node package manager



Build Status npm version Bower version react-motion channel on discord

import {Motion, spring} from 'react-motion';
// In your render... 
<Motion defaultStyle={{x: 0}} style={{x: spring(10)}}>
  {value => <div>{value.x}</div>}

Animate a counter from 0 to 10. For more advanced usage, see below.


  • Npm: npm install --save react-motion

  • Bower: do not install with bower install react-motion, it won't work. Use bower install --save Or in bower.json:

  "dependencies": {
    "react-motion": ""

then include as

<script src="bower_components/react-motion/build/react-motion.js"></script>
  • 1998 Script Tag:
<script src=""></script>
(Module exposed as `ReactMotion`)

Works with React-Native v0.18+.


Check the wiki for more!

Try the Demos Locally

git clone
cd react-motion
npm install
  • With hot reloading (slow, development version): run npm start.
  • Without hot reloading (faster, production version): run npm run build-demos and open the static demos/demo_name/index.html file directly. Don't forget to use production mode when testing your animation's performance!

To build the repo yourself: npm run prepublish.

What does this library try to solve?

My React-Europe talk

For 95% of use-cases of animating components, we don't have to resort to using hard-coded easing curves and duration. Set up a stiffness and damping for your UI element, and let the magic of physics take care of the rest. This way, you don't have to worry about petty situations such as interrupted animation behavior. It also greatly simplifies the API.

This library also provides an alternative, more powerful API for React's TransitionGroup.



  • spring
  • Motion
  • StaggeredMotion
  • TransitionMotion
  • presets

Here's the well-annotated public Flow type definition file (you don't have to use Flow with React-motion, but the types help document the API below).

P.S. using TypeScript? Here are the React-motion TypeScript definitions!


- spring: (val: number, config?: SpringHelperConfig) => OpaqueConfig

Used in conjunction with the components below. Specifies the how to animate to the destination value, e.g. spring(10, {stiffness: 120, damping: 17}) means "animate to value 10, with a spring of stiffness 120 and damping 17".

  • val: the value.

  • config: optional, for further adjustments. Possible fields:

    • stiffness: optional, defaults to 170.
    • damping: optional, defaults to 26.
    • precision: optional, defaults to 0.01. Specifies both the rounding of the interpolated value and the speed (internal).

    It's normal not to feel how stiffness and damping affect your spring; use Spring Parameters Chooser to get a feeling. Usually, you'd just use the list of tasteful stiffness/damping presets below.

- Presets for {stiffness, damping}

Commonly used spring configurations used like so: spring(10, presets.wobbly) or spring(20, {...presets.gentle, precision: 0.1}). See here.

<Motion />


<Motion defaultStyle={{x: 0}} style={{x: spring(10)}}>
  {interpolatingStyle => <div style={interpolatingStyle} />}


- style: Style

Required. The Style type is an object that maps to either a number or an OpaqueConfig returned by spring() above. Must keep the same keys throughout component's existence. The meaning of the values:

  • an OpaqueConfig returned from spring(x): interpolate to x.
  • a number x: jump to x, do not interpolate.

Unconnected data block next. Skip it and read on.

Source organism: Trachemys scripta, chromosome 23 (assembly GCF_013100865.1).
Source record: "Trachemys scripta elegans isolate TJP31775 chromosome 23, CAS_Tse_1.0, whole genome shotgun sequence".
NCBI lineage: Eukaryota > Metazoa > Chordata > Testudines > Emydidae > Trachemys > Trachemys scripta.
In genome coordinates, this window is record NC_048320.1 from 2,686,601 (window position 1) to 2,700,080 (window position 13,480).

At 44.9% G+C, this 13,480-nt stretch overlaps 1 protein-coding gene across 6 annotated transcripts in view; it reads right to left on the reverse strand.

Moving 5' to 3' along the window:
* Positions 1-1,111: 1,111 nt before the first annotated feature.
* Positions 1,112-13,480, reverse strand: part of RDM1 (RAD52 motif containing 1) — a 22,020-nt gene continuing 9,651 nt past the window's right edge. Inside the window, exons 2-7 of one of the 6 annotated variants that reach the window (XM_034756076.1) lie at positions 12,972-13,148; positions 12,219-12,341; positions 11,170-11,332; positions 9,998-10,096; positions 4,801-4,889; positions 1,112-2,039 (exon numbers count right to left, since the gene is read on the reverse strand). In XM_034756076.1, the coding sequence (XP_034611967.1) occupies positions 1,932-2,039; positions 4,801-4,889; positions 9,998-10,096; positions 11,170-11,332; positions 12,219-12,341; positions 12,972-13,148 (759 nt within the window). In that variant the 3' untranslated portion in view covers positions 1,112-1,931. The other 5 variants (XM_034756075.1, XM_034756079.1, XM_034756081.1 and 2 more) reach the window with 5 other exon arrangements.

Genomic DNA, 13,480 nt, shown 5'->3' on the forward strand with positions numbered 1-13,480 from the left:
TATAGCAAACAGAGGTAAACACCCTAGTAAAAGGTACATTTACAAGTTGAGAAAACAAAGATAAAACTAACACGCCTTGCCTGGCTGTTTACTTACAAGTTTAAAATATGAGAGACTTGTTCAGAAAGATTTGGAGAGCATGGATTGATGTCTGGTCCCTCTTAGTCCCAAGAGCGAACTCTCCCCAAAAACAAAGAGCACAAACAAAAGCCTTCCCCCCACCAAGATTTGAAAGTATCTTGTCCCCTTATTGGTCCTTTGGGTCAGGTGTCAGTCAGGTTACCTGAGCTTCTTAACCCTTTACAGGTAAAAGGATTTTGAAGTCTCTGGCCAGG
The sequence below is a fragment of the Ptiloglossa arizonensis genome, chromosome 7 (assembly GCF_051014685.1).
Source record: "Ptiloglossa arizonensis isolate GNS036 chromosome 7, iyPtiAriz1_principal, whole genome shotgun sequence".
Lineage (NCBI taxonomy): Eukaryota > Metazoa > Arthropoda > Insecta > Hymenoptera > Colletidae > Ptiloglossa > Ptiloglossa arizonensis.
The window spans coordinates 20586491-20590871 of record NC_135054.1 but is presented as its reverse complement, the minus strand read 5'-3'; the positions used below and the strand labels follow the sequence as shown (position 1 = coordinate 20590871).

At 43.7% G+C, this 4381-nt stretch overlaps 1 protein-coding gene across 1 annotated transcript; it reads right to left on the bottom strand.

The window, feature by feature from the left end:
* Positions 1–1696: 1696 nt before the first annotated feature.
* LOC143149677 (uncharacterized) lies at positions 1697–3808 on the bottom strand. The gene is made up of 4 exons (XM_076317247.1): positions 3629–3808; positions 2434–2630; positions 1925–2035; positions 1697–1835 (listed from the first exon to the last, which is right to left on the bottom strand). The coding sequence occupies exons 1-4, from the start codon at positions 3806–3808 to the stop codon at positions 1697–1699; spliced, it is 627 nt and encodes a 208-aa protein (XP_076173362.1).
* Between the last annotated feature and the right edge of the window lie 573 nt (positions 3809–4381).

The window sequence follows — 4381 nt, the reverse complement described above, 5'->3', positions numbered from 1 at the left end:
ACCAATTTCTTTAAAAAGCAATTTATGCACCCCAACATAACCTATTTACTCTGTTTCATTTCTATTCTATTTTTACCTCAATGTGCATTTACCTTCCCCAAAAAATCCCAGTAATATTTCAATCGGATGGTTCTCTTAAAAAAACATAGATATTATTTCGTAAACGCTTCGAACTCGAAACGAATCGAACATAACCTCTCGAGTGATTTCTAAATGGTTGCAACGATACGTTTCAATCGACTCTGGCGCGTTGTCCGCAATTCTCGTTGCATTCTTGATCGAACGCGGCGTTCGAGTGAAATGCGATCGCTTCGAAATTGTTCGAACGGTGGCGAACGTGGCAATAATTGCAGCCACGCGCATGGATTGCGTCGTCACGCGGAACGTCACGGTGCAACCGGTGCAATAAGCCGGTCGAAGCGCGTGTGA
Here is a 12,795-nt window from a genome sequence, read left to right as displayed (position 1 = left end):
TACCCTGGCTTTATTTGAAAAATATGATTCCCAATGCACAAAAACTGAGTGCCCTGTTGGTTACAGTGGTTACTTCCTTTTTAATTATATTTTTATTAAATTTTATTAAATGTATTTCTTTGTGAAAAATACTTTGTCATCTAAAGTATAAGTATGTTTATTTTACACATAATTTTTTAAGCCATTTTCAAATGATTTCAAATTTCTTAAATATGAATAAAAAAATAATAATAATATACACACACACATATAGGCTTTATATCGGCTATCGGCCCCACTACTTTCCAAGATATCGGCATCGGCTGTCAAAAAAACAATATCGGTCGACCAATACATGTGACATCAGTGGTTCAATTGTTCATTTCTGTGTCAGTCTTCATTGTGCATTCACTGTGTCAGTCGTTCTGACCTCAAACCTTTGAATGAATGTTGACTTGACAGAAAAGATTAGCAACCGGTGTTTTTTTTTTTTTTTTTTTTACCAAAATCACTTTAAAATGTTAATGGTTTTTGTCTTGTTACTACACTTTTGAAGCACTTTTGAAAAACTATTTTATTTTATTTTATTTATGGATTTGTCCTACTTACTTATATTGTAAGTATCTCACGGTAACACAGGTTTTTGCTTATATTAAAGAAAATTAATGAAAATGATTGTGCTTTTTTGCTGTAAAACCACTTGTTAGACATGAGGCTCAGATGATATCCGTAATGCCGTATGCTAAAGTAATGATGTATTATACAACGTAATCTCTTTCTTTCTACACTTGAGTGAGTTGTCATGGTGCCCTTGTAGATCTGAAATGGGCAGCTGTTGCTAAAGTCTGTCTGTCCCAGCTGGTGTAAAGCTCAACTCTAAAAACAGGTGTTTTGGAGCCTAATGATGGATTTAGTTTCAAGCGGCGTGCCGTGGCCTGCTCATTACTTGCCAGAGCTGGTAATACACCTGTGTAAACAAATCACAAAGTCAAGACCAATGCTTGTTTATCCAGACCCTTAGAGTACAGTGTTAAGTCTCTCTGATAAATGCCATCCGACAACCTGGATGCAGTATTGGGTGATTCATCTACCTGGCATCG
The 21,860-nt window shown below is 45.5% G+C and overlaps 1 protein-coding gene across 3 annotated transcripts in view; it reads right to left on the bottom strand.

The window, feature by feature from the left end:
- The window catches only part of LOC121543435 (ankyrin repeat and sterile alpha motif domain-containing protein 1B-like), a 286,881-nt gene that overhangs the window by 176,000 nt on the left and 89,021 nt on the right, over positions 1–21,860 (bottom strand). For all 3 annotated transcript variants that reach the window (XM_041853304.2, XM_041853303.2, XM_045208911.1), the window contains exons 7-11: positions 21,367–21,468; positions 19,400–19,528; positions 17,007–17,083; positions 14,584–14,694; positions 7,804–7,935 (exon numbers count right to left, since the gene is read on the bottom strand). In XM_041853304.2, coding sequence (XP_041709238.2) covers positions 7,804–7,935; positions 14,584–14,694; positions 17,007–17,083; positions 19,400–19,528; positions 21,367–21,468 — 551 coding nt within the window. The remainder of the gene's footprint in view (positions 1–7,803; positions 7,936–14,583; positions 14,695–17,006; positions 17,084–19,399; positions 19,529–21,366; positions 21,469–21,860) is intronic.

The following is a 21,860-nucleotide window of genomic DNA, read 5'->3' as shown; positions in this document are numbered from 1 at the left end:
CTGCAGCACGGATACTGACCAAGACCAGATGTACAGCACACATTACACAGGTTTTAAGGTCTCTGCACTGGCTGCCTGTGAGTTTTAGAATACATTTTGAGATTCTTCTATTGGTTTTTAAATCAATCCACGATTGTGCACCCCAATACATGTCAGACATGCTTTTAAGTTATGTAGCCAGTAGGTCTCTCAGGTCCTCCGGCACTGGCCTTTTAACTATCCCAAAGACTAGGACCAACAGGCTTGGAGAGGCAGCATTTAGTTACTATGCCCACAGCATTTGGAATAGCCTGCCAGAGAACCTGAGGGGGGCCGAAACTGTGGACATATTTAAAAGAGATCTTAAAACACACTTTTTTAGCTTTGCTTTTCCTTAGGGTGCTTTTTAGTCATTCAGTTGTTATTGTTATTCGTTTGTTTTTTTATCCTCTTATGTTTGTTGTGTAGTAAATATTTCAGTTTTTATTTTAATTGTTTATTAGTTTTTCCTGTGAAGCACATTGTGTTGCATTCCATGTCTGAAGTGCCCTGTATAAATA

- defaultStyle?: PlainStyle

Optional. The PlainStyle type maps to numbers. Defaults to an object with the same keys as style above, whose values are the initial numbers you're interpolating on. Note that during subsequent renders, this prop is ignored. The values will interpolate from the current ones to the destination ones (specified by style).

- children: (interpolatedStyle: PlainStyle) => ReactElement

Required function.

  • interpolatedStyle: the interpolated style object passed back to you. E.g. if you gave style={{x: spring(10), y: spring(20)}}, you'll receive as interpolatedStyle, at a certain time, {x: 5.2, y: 12.1}, which you can then apply on your div or something else.

  • Return: must return one React element to render.

- onRest?: () => void

Optional. The callback that fires when the animation comes to a rest.

<StaggeredMotion />

Animates a collection of (fixed length) items whose values depend on each other, creating a natural, springy, "staggering" effect like so. This is preferred over hard-coding a delay for an array of Motions to achieve a similar (but less natural-looking) effect.


  defaultStyles={[{h: 0}, {h: 0}, {h: 0}]}
  styles={prevInterpolatedStyles =>, i) => {
    return i === 0
      ? {h: spring(100)}
      : {h: spring(prevInterpolatedStyles[i - 1].h)}
  {interpolatingStyles =>
      {, i) =>
        <div key={i} style={{border: '1px solid', height: style.h}} />)

Aka "the current spring's destination value is the interpolating value of the previous spring". Imagine a spring dragging another. Physics, it works!


- styles: (previousInterpolatedStyles: ?Array<PlainStyle>) => Array<Style>

Required function. Don't forget the "s"!

  • previousInterpolatedStyles: the previously interpolating (array of) styles (undefined at first render, unless defaultStyles is provided).

  • Return: must return an array of Styles containing the destination values, e.g. [{x: spring(10)}, {x: spring(20)}].

- defaultStyles?: Array<PlainStyle>

Optional. Similar to Motion's defaultStyle, but an array of them.

- children: (interpolatedStyles: Array<PlainStyle>) => ReactElement

Required function. Similar to Motion's children, but accepts the array of interpolated styles instead, e.g. [{x: 5}, {x: 6.4}, {x: 8.1}]

(No onRest for StaggeredMotion because we haven't found a good semantics for it yet. Voice your support in the issues section.)

<TransitionMotion />

Helps you to do mounting and unmounting animation.


You have items a, b, c, with their respective style configuration, given to TransitionMotion's styles. In its children function, you're passed the three interpolated styles as params; you map over them and produce three components. All is good.